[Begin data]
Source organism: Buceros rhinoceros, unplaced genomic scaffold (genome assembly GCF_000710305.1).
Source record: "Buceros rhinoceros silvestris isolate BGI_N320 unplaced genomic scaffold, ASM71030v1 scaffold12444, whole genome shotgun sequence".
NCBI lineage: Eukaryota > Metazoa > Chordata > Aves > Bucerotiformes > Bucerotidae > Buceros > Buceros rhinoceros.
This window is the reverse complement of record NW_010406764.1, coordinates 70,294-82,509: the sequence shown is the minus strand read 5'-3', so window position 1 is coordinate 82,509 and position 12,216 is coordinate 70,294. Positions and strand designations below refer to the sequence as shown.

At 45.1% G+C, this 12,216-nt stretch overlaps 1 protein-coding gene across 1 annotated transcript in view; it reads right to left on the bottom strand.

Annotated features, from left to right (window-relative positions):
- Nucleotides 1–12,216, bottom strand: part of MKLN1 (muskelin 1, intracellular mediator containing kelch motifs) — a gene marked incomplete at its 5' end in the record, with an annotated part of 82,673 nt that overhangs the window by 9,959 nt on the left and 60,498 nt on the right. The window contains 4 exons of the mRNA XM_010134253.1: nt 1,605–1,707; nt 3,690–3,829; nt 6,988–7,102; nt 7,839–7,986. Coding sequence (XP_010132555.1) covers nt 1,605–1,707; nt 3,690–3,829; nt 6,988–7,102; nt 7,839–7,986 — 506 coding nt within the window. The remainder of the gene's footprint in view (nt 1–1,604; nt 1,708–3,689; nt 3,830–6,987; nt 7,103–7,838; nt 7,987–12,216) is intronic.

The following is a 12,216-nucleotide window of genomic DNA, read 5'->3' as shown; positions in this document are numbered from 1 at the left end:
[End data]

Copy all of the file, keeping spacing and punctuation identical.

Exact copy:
Source organism: Buceros rhinoceros, unplaced genomic scaffold (genome assembly GCF_000710305.1).
Source record: "Buceros rhinoceros silvestris isolate BGI_N320 unplaced genomic scaffold, ASM71030v1 scaffold12444, whole genome shotgun sequence".
NCBI lineage: Eukaryota > Metazoa > Chordata > Aves > Bucerotiformes > Bucerotidae > Buceros > Buceros rhinoceros.
This window is the reverse complement of record NW_010406764.1, coordinates 70,294-82,509: the sequence shown is the minus strand read 5'-3', so window position 1 is coordinate 82,509 and position 12,216 is coordinate 70,294. Positions and strand designations below refer to the sequence as shown.

At 45.1% G+C, this 12,216-nt stretch overlaps 1 protein-coding gene across 1 annotated transcript in view; it reads right to left on the bottom strand.

Annotated features, from left to right (window-relative positions):
- Nucleotides 1–12,216, bottom strand: part of MKLN1 (muskelin 1, intracellular mediator containing kelch motifs) — a gene marked incomplete at its 5' end in the record, with an annotated part of 82,673 nt that overhangs the window by 9,959 nt on the left and 60,498 nt on the right. The window contains 4 exons of the mRNA XM_010134253.1: nt 1,605–1,707; nt 3,690–3,829; nt 6,988–7,102; nt 7,839–7,986. Coding sequence (XP_010132555.1) covers nt 1,605–1,707; nt 3,690–3,829; nt 6,988–7,102; nt 7,839–7,986 — 506 coding nt within the window. The remainder of the gene's footprint in view (nt 1–1,604; nt 1,708–3,689; nt 3,830–6,987; nt 7,103–7,838; nt 7,987–12,216) is intronic.

The following is a 12,216-nucleotide window of genomic DNA, read 5'->3' as shown; positions in this document are numbered from 1 at the left end: